Burgers, Mexican nachos, pizza and tacos aren’t normally my cuppa tea but if you eye up the menu, it’s all quality. Here’s 100% beef hand-reared on Exmoor with low food miles and low carbon footprint; pizza dough made on site, bread from local bakeries; fish landed fresh from Appledore, Ilfracombe and the South Devon coast. All local and low guilt.
I ordered a roasted white pizza: tomato-free and flavoured with wild mushroom, which was deee-licioous. The dough is proven overnight, then cooked up fast and furious in the wood-fired oven for a smoky taste. It’s a big ‘un too, you could feed three kids easily or share between two adults.
My lunch date went for chicken tacos, served with three floured tortilla for a construct-yourself style lunch. The tray underneath is the size of a kitchen tray to give you an idea of the portions. Do wear your stretchy trews.
Drinks-wise, there is far more on offer there than your average diner: an extensive collection of local gins, a dozen beers, ciders and ales on tap, quality natural preservative-free soft tipples from Belvoir Fruit Farms. (Look at the health – a Muddy first!)
Room for pudding? How about key lime pie, waffles and choccy fudge cake, all good ol’ American style staples.
It gets all the ticks for the food, opps for colouring and baby-changing. If you went there when it was the old Cook Island you might be disappointed the soft-play area has been removed (yay!) but the space is baggy enough for a play-date with mates and a convoy of push-chairs in tow. They’re happy to heat up baby food for you too.
Depot has partaaaay written all over it, but there’s no plans to hire it out as a venue. They do have live music and open mic nights and the good news is they’re hoping to fit out upstairs for hire, but it’s still early days.
They also work with Surfers against Sewage and Plastic Free North Devon so recycle pretty much everything, and their food waste goes into an anaerobic digester and the energy produced goes back into the local grid.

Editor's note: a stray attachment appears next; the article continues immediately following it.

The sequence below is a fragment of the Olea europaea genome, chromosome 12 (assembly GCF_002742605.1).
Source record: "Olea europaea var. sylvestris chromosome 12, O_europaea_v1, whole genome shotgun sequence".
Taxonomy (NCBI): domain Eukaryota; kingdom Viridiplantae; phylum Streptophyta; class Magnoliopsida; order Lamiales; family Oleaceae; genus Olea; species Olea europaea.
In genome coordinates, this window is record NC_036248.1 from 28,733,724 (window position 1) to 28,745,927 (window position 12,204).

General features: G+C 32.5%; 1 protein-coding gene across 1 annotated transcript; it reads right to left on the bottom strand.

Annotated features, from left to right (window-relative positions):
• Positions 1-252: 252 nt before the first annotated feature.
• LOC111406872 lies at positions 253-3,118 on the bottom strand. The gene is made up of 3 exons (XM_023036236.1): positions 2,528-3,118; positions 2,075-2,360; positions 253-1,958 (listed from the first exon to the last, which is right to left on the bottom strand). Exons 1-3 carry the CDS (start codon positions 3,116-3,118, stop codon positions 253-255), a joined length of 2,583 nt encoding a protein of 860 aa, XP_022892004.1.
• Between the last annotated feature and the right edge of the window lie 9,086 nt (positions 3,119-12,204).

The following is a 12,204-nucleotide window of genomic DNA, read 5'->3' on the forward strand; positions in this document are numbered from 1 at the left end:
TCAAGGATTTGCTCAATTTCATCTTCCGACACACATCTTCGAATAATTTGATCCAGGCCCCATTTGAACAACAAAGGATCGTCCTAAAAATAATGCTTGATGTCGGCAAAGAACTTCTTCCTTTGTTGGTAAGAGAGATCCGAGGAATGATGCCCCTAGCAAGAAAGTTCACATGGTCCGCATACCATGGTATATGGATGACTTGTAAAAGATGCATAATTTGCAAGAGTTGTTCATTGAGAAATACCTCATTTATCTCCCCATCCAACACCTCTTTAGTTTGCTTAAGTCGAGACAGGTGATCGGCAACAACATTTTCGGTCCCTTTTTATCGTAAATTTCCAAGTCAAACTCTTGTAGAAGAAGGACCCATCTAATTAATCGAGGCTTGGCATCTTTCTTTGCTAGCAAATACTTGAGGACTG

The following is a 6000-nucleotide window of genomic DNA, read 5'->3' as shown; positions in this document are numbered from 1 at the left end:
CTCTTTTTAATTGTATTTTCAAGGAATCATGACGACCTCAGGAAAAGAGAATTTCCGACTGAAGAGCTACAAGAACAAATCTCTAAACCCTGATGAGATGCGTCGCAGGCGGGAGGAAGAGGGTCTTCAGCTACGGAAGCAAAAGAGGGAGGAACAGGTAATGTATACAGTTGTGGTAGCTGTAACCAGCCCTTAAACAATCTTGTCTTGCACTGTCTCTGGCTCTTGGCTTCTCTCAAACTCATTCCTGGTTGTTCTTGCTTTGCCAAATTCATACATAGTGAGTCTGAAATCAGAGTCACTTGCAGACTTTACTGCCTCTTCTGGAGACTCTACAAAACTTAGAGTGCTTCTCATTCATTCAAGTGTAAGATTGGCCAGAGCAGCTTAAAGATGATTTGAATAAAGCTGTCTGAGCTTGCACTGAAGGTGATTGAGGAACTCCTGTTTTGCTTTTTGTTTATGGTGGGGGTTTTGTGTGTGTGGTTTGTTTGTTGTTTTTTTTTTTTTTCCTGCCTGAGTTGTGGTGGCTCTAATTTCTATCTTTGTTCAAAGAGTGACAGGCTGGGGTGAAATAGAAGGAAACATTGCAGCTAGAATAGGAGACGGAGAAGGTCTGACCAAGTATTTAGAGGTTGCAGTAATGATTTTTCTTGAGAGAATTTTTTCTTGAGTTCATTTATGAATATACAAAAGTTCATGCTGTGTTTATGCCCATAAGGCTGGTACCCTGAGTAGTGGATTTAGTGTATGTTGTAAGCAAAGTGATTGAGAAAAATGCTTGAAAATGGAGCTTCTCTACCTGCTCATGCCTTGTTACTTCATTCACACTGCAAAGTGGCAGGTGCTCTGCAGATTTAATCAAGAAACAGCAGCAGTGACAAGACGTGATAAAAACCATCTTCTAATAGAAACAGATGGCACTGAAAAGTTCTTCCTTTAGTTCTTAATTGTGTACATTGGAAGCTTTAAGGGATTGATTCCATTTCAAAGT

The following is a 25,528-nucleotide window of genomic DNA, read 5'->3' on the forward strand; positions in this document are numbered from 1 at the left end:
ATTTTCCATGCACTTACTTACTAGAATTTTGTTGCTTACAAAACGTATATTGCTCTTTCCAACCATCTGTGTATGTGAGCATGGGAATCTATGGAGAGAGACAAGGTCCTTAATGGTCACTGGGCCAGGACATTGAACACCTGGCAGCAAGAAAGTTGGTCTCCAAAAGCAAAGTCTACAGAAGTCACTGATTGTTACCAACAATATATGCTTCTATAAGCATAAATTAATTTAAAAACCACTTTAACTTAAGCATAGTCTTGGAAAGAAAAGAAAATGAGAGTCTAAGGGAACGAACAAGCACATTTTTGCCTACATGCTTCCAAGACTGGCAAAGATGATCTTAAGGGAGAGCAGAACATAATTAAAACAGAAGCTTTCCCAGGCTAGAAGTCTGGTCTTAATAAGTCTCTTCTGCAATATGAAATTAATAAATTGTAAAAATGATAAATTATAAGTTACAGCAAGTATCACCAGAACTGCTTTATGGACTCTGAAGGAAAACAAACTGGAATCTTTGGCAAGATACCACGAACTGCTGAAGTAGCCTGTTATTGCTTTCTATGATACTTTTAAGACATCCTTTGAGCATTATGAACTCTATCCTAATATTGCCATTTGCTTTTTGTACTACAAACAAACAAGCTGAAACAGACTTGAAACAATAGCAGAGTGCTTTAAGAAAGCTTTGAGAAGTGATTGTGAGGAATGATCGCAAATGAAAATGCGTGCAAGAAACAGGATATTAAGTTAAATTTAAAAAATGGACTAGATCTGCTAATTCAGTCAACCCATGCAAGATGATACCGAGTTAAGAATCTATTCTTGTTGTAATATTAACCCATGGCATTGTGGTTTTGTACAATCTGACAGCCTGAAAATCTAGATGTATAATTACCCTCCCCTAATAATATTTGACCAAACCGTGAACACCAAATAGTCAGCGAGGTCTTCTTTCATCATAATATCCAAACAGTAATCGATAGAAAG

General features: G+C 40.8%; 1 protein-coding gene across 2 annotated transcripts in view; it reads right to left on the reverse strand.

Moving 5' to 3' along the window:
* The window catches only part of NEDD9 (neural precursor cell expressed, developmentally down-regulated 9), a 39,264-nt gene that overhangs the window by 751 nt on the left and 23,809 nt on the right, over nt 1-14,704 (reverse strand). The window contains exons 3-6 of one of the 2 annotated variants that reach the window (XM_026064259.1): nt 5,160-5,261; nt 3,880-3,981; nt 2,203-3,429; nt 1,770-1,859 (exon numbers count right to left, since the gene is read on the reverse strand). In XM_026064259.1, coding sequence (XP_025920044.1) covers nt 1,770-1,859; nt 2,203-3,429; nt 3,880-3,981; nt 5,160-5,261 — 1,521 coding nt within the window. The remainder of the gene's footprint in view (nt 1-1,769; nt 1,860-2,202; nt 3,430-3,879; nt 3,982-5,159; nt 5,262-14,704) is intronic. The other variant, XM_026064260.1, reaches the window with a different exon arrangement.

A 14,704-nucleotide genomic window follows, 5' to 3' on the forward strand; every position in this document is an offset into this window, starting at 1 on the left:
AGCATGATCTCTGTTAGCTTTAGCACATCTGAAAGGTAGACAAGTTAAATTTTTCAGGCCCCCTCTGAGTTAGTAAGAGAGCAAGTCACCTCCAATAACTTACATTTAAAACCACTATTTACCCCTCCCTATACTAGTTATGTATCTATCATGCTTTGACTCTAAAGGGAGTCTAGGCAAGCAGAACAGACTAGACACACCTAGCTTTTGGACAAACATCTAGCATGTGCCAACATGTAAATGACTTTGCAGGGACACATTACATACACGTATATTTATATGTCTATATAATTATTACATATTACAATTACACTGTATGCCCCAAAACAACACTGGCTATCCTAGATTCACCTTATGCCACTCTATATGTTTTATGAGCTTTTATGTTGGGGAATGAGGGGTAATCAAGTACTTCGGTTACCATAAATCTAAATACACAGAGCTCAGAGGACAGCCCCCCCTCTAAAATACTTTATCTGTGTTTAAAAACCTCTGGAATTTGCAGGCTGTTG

OUT & ABOUT
Beaches, cliffs, walking, surfing – loads for outdoorsy types with England’s biggest sand dune system at Braunton Burrows and surf shops and good cafes 6 miles down the road. Pop to Ilfracombe for a boat-trip and to ogle Damien Hirst’s awesome 20m bronze statue, Verity, brandishing her sword and pregnant belly over the harbour. In-the-know locals head to Lee Bay for rock pooling and picnics 4 miles away. Head 20 minutes inland and you’re on Exmoor, or on rainy days and you’ve got kids in tow, head to The Big Sheep or up round the coast for old-worlde charm and a ride on the cliff railway at Lynton and Lynmouth.
THE MUDDY VERDICT
Good for: holiday pitstops when you’re on the road; Fido – it’s dog-friendly; winter Sunday lunch or summer cream teas with the rellies; a quick fix when the oven *or cook* is broken. Veggies, vegans and coeliacs. Non-drivers and boozers – the bus stops right outside; themed nights, including curry Fridays.
Not for: the view, you’re right on the A361; fine dining, it’s a linen-free zone.
The damage: my pizza cost £13, the chicken tacos £14.50; kids menu £6.50 and dessert £5.50.